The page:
How are Indian cars designed to handle accidents? Not very well. Crashworthiness is an estimate of the occupant protection provided by a vehicle, namely the risk of the driver of a vehicle being killed or admitted to hospital when involved in a crash. A Mercedes’ or Volvo’s structure, for example, is engineered to withstand a collision, crumpling, bending and even collapsing if necessary, to keep its passengers safe.

Critics will say that to make cars affordable, manufacturers are forced to sacrifice safety features. But this assertion misses the point. State government sales taxes, VAT, licence fees and road taxes can amount to as much 44 per cent of the selling price of a car. For a car listing at Rs 6 lakh, these extras can cost the consumer nearly Rs 2.5 lakh, a small portion of which can buy many top-end safety features. Should the government then lower taxes in exchange for forcing manufacturers to include safety features?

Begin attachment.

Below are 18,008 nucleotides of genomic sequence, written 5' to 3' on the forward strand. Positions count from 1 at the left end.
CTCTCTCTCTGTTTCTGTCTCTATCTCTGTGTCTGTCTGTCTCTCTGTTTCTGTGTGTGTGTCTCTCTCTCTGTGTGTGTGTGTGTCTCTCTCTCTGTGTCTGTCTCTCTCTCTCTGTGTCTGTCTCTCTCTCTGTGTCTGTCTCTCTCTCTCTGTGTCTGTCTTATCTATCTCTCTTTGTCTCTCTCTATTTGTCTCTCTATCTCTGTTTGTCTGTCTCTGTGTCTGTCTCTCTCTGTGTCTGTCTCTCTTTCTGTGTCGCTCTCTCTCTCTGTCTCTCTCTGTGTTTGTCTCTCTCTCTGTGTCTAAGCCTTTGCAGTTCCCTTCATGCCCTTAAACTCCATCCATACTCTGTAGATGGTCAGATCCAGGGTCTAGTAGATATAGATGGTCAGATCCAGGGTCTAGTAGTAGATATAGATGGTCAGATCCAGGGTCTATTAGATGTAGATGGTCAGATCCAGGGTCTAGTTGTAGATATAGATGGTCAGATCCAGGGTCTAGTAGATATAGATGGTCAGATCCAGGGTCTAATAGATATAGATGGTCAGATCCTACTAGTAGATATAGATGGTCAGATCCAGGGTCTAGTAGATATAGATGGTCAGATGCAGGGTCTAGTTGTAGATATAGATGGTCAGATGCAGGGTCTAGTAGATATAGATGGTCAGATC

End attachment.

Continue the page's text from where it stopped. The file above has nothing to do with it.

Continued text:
Safety is key

In the US, even cars in lower-tiered segments come with impressive crash avoidance and crashworthiness features. Automobile manufacturers covet the safety ratings from the National Highway Traffic Safety Administration (NHTSA) or the Insurance Institute for Highway Safety (IIHS). A car with low ratings has little chance of succeeding in the marketplace. A case in point: even the entry-level Hyundai Elantra offers, as standard, a long list of safety features including six airbags, side impact beams, side and curtain airbags, electronic stability control to manage braking, 4-wheel disc brakes with ABS, rear-view camera and a driver's blind spot mirror. All of this earned the brand a 4 out of 5 IIHS rating, enabling it to become one of America’s best-selling lower-priced cars.

Most people would be horrified if one were to make a public statement which said that a western life is somehow more valuable than that of an Indian. But our government, the various car-makers and the average driver not only make such a statement but deliver on it. Each and every day, with no end in sight.